How To Thrive In The Next Economy

How To Thrive In The Next Economy

In his new book, John Thackara considers new ways of doing things that don't require us to devour the natural world in pursuit of endless growth that ultimately achieves financial profit only for the mighty few

By Abby Trow
John Thackara

Writer John Thackara has long been preoccupied with how we can ensure a sustainable future. In this book he considers creative ways people around the world are tackling issues such as how to grow food, build, work and travel without continuing to devour natural resources. And great that it's a book without pictures because we're all losing the capacity to read more than a picture caption these days!  How To Thrive In The Next Economy is published by Thames & Hudson, £18.95

While legislation by governments is the big driver in change, a lot of us forget that governments and smaller authorities down the organisational foodchain are influenced by ground-up movements that start small and local.

Writer and sustainability expert John Thackara's new book How To Thrive In The Next Economy looks at how communities around the world aren't sitting back and waiting for big technology to come up with answers to global challenges; rather they're finding creative workable solutions for themselves. 

And many of these communities are creating what he calls a replacement economy based on stewardship rather than exploitation of the natural environment.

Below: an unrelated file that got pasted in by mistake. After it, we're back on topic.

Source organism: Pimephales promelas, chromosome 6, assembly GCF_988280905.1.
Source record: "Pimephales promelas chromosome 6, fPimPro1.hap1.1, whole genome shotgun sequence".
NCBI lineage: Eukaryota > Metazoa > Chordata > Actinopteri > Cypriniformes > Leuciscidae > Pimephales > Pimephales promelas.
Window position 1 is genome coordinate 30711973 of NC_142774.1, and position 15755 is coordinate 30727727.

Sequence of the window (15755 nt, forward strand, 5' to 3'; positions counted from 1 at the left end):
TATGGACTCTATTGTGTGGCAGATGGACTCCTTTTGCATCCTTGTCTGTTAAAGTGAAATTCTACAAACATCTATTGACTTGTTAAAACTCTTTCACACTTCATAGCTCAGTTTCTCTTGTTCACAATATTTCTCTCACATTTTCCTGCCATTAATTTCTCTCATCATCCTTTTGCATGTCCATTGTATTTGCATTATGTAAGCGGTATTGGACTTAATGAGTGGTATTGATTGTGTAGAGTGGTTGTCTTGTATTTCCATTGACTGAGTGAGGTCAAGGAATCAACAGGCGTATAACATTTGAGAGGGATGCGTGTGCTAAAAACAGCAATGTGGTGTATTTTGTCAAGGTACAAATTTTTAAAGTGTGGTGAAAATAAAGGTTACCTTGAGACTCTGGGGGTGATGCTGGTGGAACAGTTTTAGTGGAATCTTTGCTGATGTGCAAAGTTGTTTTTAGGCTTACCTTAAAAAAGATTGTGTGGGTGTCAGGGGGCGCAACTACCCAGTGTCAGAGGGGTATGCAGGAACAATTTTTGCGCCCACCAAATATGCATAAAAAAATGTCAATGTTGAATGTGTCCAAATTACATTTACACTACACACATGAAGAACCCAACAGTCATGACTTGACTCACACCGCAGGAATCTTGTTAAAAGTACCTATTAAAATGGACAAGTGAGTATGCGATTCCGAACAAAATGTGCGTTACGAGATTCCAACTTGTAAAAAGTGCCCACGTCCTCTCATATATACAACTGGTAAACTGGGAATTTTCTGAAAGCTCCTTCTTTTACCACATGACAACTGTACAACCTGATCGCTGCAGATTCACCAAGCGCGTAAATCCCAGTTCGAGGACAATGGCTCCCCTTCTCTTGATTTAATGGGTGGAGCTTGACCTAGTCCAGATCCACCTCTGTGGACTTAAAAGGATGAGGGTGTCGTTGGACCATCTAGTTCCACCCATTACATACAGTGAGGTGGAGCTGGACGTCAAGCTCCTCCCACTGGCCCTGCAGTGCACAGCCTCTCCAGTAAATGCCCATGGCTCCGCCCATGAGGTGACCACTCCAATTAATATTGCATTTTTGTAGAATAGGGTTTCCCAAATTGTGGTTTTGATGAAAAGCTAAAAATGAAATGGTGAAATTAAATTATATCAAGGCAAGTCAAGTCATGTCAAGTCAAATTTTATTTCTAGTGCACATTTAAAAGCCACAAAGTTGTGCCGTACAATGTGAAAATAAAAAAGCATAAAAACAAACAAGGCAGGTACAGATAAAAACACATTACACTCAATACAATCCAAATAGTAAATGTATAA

Thackara suggests we should start to think of the world not in terms of nation states but as bio-regions which need different approaches if people are to live successfully in them.

 

How To Thrive In the Next Economy
lots of people around the world are taking action to protect their environments

He divides the book into topics, starting with Changing: From do less harm to leave things better, and then considers new approaches to managing land, conserving water, how cities are being developed for healthier, cleaner living and transport, as well as healthcare, the sharing community and he ends with a look at new ways and mindsets for us to live.

It's an optimistic book without being naive or utopian. That's because Thackara draws on an inspiring range of examples, from a temple-led water management system in Bali to a system that allows poor farmers in Brazil to manage water in periods of drought, to an innovative e-bike collective in Vienna.

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